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Teach for America Week makes FedEx exec a ‘teacher’

A critical-thinking lesson arrived sharply dressed at Fairview Middle School on Tuesday. It was delivered right on time and in the person of Shannon Brown, senior vice president and chief human resources and diversity officer of FedEx Express. A critical-thinking lesson arrived sharply dressed and all the way live at Fairview Middle School on Tuesday.


Shannon Brown and Tracee Walls of FedEx are the support team as a Fairview Middle School sixth grader works her way through a thinking exercise that Brown introduced as a guest teacher during Teach For America Week in Memphis. (Photos by Tyrone P. Easley)


This Fairview Middle School support team includes (l-r) Selina Sparkman, Shannon Brown, Jessica Ball and Athena Turner (executive director of Teach For America).

It was delivered right on time and in the person of Shannon Brown, senior vice president and chief human resources and diversity officer of FedEx Express.

Hello guest teacher.

“I’m going to teach them how to think,” said Brown when asked his curriculum for the day. “And how to think outside the box.”

The experience was part of Teach For America Week in Memphis, which engages local leaders in support of the movement to expand educational opportunity. Volunteers serve as guest teachers in the classrooms of Teach For America corps members such as Jessica Ball, the Fairview sixth-grade teacher who welcomed Brown into her world.

Brown stepped right up, confidently embracing the week’s goal of inspiring students with lessons that connect the curriculum to real life.

“Good morning,” he said. The students responded on prompt, turning up the volume at his request.

Brown told them he was raised in the LeMoyne-Gardens housing project, noting that it’s a much nicer place today than when he lived there. He said he spent much of his time at the nearby Boys and Girls Club, learning lessons that have propelled him, through and around much of the world.

“You can do anything you want to, and that’s what I want to talk about today,” he said.

He introduced them to a series of “fun exercises” to build a foundation for each of them discovering the truth in his declaration.

Instruction: Draw four straight lines through nine dots (on a handout) without retracing and without lifting pen from paper.

Lesson to learn: “In order to do this, you have to go outside the box,” Brown said. “And that’s what successful people do. For the iPhone and the other things you all like to play with, somebody had to think outside the box.”

Next, he wrote a sequence of numbers on the board and directed them to build upon it. Minutes later, he told them that what looked like a math problem actually was a word problem.

Lesson to learn: Think outside the box.

Then students were asked to find 41 squares on a handout. At the top was a question: “How many squares?”

“His” students went to work, coming up close, but short of the answer. The 41st square was the written word “square.”

Lesson? Right, think outside the box.

“You have to listen for directions first,” said Brown. “If you start out right, you will end up right.”

Brown told them that one can do better as part of a team than as an individual. Case in point: the Grizzlies, he said.

Then, quite matter-of-factly, Brown said he was certain that they were smarter than he was at their age. “Because you have seen more,” he said.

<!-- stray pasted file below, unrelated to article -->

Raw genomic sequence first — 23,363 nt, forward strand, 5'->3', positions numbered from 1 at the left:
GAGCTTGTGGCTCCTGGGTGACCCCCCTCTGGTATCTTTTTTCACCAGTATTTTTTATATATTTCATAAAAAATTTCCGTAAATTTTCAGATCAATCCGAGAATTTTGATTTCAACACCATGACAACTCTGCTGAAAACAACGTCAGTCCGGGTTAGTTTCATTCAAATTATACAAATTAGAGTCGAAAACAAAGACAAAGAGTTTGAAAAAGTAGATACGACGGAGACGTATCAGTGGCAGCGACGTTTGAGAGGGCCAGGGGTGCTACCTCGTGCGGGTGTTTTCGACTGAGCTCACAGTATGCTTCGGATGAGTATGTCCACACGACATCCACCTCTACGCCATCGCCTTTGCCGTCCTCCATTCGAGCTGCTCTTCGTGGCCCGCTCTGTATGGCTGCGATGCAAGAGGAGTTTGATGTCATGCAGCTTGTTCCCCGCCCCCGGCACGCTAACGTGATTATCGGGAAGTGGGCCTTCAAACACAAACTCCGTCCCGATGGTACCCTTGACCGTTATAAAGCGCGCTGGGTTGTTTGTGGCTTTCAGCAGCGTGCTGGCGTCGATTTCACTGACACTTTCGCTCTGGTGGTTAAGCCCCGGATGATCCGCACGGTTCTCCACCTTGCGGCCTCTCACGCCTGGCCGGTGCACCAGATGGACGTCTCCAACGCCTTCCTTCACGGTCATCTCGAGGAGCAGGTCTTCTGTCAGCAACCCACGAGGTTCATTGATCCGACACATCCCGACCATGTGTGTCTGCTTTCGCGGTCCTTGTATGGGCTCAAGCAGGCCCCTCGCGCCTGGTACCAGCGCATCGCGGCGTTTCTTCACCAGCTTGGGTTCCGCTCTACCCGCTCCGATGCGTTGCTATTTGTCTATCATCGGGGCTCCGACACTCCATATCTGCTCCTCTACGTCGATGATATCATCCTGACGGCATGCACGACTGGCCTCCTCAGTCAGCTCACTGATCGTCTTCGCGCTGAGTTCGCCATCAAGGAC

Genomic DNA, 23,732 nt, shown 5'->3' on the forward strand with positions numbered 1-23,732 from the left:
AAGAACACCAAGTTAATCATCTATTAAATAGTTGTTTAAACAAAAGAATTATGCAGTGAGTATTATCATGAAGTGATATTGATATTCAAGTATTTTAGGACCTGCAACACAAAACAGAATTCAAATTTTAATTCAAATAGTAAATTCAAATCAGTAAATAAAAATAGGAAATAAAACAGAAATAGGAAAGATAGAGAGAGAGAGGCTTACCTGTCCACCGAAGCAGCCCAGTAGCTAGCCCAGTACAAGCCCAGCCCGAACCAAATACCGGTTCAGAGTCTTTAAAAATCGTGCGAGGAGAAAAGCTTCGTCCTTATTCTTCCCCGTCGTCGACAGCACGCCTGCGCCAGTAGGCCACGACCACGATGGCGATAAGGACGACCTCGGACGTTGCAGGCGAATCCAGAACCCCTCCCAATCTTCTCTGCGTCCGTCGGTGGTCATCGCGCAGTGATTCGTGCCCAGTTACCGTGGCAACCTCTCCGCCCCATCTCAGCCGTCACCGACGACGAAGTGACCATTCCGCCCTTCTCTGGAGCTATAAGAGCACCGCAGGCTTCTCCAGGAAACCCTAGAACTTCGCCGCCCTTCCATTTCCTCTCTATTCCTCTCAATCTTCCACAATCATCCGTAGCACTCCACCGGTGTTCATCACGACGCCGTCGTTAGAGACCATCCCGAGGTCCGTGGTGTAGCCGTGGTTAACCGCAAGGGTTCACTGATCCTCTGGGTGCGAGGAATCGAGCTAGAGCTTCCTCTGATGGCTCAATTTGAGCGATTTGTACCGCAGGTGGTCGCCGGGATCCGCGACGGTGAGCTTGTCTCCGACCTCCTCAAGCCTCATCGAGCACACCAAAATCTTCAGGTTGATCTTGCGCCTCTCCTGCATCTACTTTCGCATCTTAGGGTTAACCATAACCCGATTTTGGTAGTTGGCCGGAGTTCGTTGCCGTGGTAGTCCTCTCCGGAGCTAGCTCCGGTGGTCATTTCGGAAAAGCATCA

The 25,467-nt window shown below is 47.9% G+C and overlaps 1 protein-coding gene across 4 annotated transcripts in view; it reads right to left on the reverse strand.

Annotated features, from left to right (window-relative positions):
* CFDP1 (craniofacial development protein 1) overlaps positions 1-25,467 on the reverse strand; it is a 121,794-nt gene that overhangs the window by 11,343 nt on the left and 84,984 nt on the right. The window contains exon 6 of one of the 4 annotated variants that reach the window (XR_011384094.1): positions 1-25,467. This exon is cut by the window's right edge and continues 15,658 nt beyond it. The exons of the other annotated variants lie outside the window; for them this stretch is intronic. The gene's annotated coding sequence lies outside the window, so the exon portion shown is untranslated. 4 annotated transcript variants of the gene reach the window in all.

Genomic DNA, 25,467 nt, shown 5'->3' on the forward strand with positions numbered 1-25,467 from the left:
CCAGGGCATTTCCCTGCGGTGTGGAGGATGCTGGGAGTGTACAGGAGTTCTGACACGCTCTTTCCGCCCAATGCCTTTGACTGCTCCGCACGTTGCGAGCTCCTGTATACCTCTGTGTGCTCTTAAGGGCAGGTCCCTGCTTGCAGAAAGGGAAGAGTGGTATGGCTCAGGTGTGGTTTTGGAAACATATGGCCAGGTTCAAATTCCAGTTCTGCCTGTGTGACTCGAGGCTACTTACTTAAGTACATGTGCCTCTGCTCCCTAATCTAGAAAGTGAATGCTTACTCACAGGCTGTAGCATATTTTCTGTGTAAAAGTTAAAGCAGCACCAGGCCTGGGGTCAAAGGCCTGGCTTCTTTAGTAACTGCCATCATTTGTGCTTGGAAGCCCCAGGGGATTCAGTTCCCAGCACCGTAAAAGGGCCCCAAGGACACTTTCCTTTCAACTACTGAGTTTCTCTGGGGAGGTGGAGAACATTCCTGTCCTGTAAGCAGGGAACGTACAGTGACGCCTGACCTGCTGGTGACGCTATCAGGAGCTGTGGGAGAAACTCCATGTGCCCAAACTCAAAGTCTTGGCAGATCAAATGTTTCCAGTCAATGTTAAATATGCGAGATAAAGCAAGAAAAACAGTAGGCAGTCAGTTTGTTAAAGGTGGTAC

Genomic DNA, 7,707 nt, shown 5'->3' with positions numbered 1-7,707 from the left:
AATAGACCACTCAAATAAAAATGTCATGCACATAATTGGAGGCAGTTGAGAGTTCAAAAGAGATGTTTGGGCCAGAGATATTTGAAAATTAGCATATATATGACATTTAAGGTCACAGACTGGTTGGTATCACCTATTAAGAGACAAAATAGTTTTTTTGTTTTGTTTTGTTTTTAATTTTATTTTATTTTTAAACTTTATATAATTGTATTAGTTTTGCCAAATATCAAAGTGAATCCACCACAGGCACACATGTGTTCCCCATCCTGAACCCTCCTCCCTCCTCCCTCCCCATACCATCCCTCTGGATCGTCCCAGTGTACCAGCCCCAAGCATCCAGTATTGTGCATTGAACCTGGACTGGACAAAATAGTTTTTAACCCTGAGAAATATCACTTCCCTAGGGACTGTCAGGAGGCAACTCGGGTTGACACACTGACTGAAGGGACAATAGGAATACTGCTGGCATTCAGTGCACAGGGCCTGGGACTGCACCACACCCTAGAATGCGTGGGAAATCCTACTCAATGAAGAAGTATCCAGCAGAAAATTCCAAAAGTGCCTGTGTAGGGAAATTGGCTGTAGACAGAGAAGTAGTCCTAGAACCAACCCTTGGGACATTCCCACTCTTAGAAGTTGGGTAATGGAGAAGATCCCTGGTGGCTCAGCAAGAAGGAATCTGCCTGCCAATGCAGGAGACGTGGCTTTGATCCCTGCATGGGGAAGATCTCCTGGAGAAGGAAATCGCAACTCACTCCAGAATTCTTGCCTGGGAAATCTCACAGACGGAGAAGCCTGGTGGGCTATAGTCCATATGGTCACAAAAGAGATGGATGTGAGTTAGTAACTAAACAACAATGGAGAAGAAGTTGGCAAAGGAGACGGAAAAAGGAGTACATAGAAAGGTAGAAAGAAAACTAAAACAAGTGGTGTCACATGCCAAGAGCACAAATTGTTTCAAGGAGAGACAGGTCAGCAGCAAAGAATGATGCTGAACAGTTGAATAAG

Each person, however, has to take responsibility for what they see and what they have, and must know how to accept help, he said.

In response to a question, he told them of a teacher who turned the light bulb on for him on the subject of math, so much so that it became a favorite.

“Everything you do in life requires something to do with math. The better you are in math, the more successful you will be,” he said.

Fairview is located at 750 East Parkway South. The school is undergoing extensive renovation. Part of the building is shutdown, forcing the auditorium stage to become the home of four classrooms.

Principal Selina Sparkman said amid the transition creativity is sparking – students have named the stage area “Cube City,” with one class naming its space “Millerville” in honor of its teacher.

Attendance has increased, she said, attributing it to teachers who are creating an environment that make students want to be at school.

Ball is among them. She was born on Chicago’s Southside, went to undergrad at Spelman College and earned her masters at Columbia University. Her focus was education anthropology and her desire was to know just what she learned looked like in a classroom.

Teach America helped provide the opportunity.

“Education doesn’t just happen in the classroom. It happens in our homes, it happens around the kitchen table. It happens in Boys & Girls Clubs. So my focus is on bringing education from all aspects to give our children the best education that they can have.”

She arrived excited and hopeful that her new students would be open to her desire to be a good teacher. Hope gave way to a pleasant reality.

“I am honored to be their teacher,” she said. “They have this desire to learn, like sponges, and they don’t even realize that they are sponges. They take it all in.”

In a few weeks, the school year will come to a close and Ball knows her students will recall what they soaked up from “guest teacher” Shannon Brown.

“I know that phrase ‘think outside the box’ is going to stick with them,” she said.

“It will far transcend middle school.”

 
“Guest teacher” Shannon Brown of FedEx Express found himself in good company during a visit to Fairview Middle School.
 


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